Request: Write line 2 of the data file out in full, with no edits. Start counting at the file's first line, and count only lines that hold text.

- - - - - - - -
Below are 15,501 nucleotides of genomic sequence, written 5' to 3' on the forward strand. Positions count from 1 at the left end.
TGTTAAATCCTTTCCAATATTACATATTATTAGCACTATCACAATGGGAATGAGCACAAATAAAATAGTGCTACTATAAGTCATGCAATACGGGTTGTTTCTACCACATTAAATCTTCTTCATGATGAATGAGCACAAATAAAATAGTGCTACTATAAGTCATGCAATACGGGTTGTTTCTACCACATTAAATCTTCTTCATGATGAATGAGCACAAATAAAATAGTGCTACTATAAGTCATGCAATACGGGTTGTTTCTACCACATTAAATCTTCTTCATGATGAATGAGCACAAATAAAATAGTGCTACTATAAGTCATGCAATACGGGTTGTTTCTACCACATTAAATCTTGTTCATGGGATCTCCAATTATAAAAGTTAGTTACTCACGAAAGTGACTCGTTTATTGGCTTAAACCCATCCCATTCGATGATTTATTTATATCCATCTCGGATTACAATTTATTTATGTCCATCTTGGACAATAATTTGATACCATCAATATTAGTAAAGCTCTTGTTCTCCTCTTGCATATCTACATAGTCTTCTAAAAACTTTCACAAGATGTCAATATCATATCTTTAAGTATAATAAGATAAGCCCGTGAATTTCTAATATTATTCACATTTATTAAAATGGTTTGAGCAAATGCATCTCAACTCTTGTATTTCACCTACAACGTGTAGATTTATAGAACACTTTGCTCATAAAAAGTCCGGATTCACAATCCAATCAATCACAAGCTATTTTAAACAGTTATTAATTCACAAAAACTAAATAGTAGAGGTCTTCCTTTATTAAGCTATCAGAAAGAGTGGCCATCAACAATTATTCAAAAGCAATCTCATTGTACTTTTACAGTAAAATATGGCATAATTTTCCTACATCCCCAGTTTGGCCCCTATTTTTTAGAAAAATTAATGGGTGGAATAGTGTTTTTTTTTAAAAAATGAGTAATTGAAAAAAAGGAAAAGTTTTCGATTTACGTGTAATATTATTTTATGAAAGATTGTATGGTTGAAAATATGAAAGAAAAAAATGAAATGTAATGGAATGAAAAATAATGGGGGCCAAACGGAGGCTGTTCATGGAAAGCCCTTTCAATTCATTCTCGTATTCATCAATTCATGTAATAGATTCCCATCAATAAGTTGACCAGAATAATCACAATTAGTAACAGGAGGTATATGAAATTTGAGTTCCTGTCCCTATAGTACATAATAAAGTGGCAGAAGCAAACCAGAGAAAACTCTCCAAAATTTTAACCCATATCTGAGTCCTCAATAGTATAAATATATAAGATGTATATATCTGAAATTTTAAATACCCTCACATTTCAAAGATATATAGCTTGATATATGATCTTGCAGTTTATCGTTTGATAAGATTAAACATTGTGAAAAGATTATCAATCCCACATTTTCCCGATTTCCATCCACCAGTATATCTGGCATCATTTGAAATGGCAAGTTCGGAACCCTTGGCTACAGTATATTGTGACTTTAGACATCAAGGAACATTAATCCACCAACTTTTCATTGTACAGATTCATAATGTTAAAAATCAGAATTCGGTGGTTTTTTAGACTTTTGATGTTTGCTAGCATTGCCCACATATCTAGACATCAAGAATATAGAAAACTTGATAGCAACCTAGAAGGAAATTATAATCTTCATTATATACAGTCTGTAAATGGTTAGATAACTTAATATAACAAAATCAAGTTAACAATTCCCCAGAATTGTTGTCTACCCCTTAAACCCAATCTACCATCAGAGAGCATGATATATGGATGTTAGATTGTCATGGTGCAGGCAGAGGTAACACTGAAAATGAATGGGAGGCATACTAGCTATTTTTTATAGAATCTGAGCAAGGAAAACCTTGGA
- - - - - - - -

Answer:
TGTTAAATCCTTTCCAATATTACATATTATTAGCACTATCACAATGGGAATGAGCACAAATAAAATAGTGCTACTATAAGTCATGCAATACGGGTTGTTTCTACCACATTAAATCTTCTTCATGATGAATGAGCACAAATAAAATAGTGCTACTATAAGTCATGCAATACGGGTTGTTTCTACCACATTAAATCTTCTTCATGATGAATGAGCACAAATAAAATAGTGCTACTATAAGTCATGCAATACGGGTTGTTTCTACCACATTAAATCTTCTTCATGATGAATGAGCACAAATAAAATAGTGCTACTATAAGTCATGCAATACGGGTTGTTTCTACCACATTAAATCTTGTTCATGGGATCTCCAATTATAAAAGTTAGTTACTCACGAAAGTGACTCGTTTATTGGCTTAAACCCATCCCATTCGATGATTTATTTATATCCATCTCGGATTACAATTTATTTATGTCCATCTTGGACAATAATTTGATACCATCAATATTAGTAAAGCTCTTGTTCTCCTCTTGCATATCTACATAGTCTTCTAAAAACTTTCACAAGATGTCAATATCATATCTTTAAGTATAATAAGATAAGCCCGTGAATTTCTAATATTATTCACATTTATTAAAATGGTTTGAGCAAATGCATCTCAACTCTTGTATTTCACCTACAACGTGTAGATTTATAGAACACTTTGCTCATAAAAAGTCCGGATTCACAATCCAATCAATCACAAGCTATTTTAAACAGTTATTAATTCACAAAAACTAAATAGTAGAGGTCTTCCTTTATTAAGCTATCAGAAAGAGTGGCCATCAACAATTATTCAAAAGCAATCTCATTGTACTTTTACAGTAAAATATGGCATAATTTTCCTACATCCCCAGTTTGGCCCCTATTTTTTAGAAAAATTAATGGGTGGAATAGTGTTTTTTTTTAAAAAATGAGTAATTGAAAAAAAGGAAAAGTTTTCGATTTACGTGTAATATTATTTTATGAAAGATTGTATGGTTGAAAATATGAAAGAAAAAAATGAAATGTAATGGAATGAAAAATAATGGGGGCCAAACGGAGGCTGTTCATGGAAAGCCCTTTCAATTCATTCTCGTATTCATCAATTCATGTAATAGATTCCCATCAATAAGTTGACCAGAATAATCACAATTAGTAACAGGAGGTATATGAAATTTGAGTTCCTGTCCCTATAGTACATAATAAAGTGGCAGAAGCAAACCAGAGAAAACTCTCCAAAATTTTAACCCATATCTGAGTCCTCAATAGTATAAATATATAAGATGTATATATCTGAAATTTTAAATACCCTCACATTTCAAAGATATATAGCTTGATATATGATCTTGCAGTTTATCGTTTGATAAGATTAAACATTGTGAAAAGATTATCAATCCCACATTTTCCCGATTTCCATCCACCAGTATATCTGGCATCATTTGAAATGGCAAGTTCGGAACCCTTGGCTACAGTATATTGTGACTTTAGACATCAAGGAACATTAATCCACCAACTTTTCATTGTACAGATTCATAATGTTAAAAATCAGAATTCGGTGGTTTTTTAGACTTTTGATGTTTGCTAGCATTGCCCACATATCTAGACATCAAGAATATAGAAAACTTGATAGCAACCTAGAAGGAAATTATAATCTTCATTATATACAGTCTGTAAATGGTTAGATAACTTAATATAACAAAATCAAGTTAACAATTCCCCAGAATTGTTGTCTACCCCTTAAACCCAATCTACCATCAGAGAGCATGATATATGGATGTTAGATTGTCATGGTGCAGGCAGAGGTAACACTGAAAATGAATGGGAGGCATACTAGCTATTTTTTATAGAATCTGAGCAAGGAAAACCTTGGA